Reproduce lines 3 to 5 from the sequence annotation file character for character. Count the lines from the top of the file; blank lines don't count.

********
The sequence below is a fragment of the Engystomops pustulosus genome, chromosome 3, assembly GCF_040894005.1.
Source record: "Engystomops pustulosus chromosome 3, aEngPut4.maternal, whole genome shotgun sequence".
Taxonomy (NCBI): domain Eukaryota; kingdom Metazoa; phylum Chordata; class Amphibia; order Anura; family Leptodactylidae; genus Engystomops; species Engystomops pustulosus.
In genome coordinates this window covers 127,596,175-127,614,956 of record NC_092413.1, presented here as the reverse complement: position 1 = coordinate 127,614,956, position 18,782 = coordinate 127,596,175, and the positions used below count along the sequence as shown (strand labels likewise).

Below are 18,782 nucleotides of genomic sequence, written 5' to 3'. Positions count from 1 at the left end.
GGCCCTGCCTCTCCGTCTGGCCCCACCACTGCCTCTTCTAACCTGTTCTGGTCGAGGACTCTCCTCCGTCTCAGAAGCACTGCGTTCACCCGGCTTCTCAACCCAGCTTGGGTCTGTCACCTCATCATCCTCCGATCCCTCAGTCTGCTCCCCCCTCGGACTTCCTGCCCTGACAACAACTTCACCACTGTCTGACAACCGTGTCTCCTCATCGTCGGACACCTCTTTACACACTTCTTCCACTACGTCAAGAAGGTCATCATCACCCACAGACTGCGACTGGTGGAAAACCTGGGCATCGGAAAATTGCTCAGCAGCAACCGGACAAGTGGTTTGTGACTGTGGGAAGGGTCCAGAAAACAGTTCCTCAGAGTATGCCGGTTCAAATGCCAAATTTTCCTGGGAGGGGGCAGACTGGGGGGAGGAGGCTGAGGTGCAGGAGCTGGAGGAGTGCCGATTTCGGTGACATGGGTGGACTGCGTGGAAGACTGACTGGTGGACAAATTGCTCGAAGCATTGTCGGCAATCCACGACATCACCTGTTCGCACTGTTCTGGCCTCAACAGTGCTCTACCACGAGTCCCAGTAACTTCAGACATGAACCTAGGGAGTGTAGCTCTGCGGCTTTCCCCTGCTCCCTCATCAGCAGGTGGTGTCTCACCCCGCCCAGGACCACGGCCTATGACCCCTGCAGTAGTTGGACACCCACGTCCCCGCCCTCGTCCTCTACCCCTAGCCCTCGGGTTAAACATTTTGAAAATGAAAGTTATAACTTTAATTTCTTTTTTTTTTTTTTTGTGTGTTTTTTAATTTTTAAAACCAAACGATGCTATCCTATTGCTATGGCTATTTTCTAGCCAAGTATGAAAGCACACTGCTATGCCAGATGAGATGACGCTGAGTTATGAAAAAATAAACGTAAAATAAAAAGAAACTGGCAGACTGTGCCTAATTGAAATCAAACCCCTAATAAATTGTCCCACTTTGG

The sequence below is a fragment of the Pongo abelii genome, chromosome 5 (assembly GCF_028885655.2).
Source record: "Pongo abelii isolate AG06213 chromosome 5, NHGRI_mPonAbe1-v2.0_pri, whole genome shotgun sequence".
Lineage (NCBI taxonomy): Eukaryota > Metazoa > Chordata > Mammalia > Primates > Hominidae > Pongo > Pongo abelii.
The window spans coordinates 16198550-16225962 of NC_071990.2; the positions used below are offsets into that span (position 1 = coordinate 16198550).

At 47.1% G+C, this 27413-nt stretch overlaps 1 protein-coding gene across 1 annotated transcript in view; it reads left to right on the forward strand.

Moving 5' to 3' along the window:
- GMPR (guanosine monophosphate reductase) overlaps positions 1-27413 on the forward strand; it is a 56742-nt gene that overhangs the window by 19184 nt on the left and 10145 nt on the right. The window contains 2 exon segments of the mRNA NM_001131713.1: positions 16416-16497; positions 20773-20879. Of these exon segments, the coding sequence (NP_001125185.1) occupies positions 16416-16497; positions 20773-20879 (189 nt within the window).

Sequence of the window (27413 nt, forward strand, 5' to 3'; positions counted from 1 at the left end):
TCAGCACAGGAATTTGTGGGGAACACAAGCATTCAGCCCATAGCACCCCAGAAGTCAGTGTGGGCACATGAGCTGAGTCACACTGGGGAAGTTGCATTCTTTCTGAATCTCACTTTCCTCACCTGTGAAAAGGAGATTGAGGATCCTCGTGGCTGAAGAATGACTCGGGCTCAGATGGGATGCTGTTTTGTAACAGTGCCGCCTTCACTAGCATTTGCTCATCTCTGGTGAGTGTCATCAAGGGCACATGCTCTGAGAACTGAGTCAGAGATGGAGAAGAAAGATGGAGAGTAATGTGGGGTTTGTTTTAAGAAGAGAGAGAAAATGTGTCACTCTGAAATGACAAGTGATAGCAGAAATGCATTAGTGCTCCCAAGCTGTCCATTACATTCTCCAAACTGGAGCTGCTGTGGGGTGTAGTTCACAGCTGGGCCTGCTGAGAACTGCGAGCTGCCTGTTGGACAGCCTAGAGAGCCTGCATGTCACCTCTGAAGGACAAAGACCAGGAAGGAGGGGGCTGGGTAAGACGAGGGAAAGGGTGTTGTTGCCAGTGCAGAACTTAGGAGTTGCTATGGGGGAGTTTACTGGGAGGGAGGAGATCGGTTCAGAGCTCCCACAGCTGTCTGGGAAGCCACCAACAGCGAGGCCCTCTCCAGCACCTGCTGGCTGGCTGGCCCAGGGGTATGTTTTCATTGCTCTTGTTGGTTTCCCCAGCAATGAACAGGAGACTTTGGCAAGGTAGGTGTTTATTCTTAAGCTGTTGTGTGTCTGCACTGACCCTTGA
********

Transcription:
Taxonomy (NCBI): domain Eukaryota; kingdom Metazoa; phylum Chordata; class Amphibia; order Anura; family Leptodactylidae; genus Engystomops; species Engystomops pustulosus.
In genome coordinates this window covers 127,596,175-127,614,956 of record NC_092413.1, presented here as the reverse complement: position 1 = coordinate 127,614,956, position 18,782 = coordinate 127,596,175, and the positions used below count along the sequence as shown (strand labels likewise).

Below are 18,782 nucleotides of genomic sequence, written 5' to 3'. Positions count from 1 at the left end.